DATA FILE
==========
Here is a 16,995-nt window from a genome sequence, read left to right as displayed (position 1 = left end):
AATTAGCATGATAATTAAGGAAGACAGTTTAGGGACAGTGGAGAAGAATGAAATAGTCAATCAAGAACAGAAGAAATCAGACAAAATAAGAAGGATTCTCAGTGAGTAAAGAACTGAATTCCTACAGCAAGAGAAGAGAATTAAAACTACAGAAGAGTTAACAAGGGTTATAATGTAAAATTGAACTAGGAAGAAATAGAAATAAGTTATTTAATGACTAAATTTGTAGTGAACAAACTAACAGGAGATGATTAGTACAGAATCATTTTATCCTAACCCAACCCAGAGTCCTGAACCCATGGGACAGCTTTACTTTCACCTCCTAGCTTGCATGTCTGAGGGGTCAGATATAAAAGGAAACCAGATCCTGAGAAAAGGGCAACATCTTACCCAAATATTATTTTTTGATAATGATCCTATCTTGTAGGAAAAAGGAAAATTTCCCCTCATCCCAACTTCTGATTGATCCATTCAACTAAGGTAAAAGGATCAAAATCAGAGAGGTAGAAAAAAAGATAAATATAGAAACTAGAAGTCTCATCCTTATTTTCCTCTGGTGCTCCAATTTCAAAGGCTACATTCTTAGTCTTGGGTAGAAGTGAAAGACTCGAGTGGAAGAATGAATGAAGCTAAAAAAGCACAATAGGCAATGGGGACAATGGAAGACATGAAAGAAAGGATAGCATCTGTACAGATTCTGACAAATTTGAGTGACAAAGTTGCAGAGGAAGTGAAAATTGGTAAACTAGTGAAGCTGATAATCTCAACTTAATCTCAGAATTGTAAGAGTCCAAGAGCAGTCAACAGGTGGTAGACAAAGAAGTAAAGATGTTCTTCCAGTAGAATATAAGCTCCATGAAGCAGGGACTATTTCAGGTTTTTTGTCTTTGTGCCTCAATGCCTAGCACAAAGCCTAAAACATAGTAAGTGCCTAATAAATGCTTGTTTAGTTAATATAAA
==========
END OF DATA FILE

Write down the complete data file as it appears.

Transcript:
Here is a 16,995-nt window from a genome sequence, read left to right as displayed (position 1 = left end):
AATTAGCATGATAATTAAGGAAGACAGTTTAGGGACAGTGGAGAAGAATGAAATAGTCAATCAAGAACAGAAGAAATCAGACAAAATAAGAAGGATTCTCAGTGAGTAAAGAACTGAATTCCTACAGCAAGAGAAGAGAATTAAAACTACAGAAGAGTTAACAAGGGTTATAATGTAAAATTGAACTAGGAAGAAATAGAAATAAGTTATTTAATGACTAAATTTGTAGTGAACAAACTAACAGGAGATGATTAGTACAGAATCATTTTATCCTAACCCAACCCAGAGTCCTGAACCCATGGGACAGCTTTACTTTCACCTCCTAGCTTGCATGTCTGAGGGGTCAGATATAAAAGGAAACCAGATCCTGAGAAAAGGGCAACATCTTACCCAAATATTATTTTTTGATAATGATCCTATCTTGTAGGAAAAAGGAAAATTTCCCCTCATCCCAACTTCTGATTGATCCATTCAACTAAGGTAAAAGGATCAAAATCAGAGAGGTAGAAAAAAAGATAAATATAGAAACTAGAAGTCTCATCCTTATTTTCCTCTGGTGCTCCAATTTCAAAGGCTACATTCTTAGTCTTGGGTAGAAGTGAAAGACTCGAGTGGAAGAATGAATGAAGCTAAAAAAGCACAATAGGCAATGGGGACAATGGAAGACATGAAAGAAAGGATAGCATCTGTACAGATTCTGACAAATTTGAGTGACAAAGTTGCAGAGGAAGTGAAAATTGGTAAACTAGTGAAGCTGATAATCTCAACTTAATCTCAGAATTGTAAGAGTCCAAGAGCAGTCAACAGGTGGTAGACAAAGAAGTAAAGATGTTCTTCCAGTAGAATATAAGCTCCATGAAGCAGGGACTATTTCAGGTTTTTTGTCTTTGTGCCTCAATGCCTAGCACAAAGCCTAAAACATAGTAAGTGCCTAATAAATGCTTGTTTAGTTAATATAAA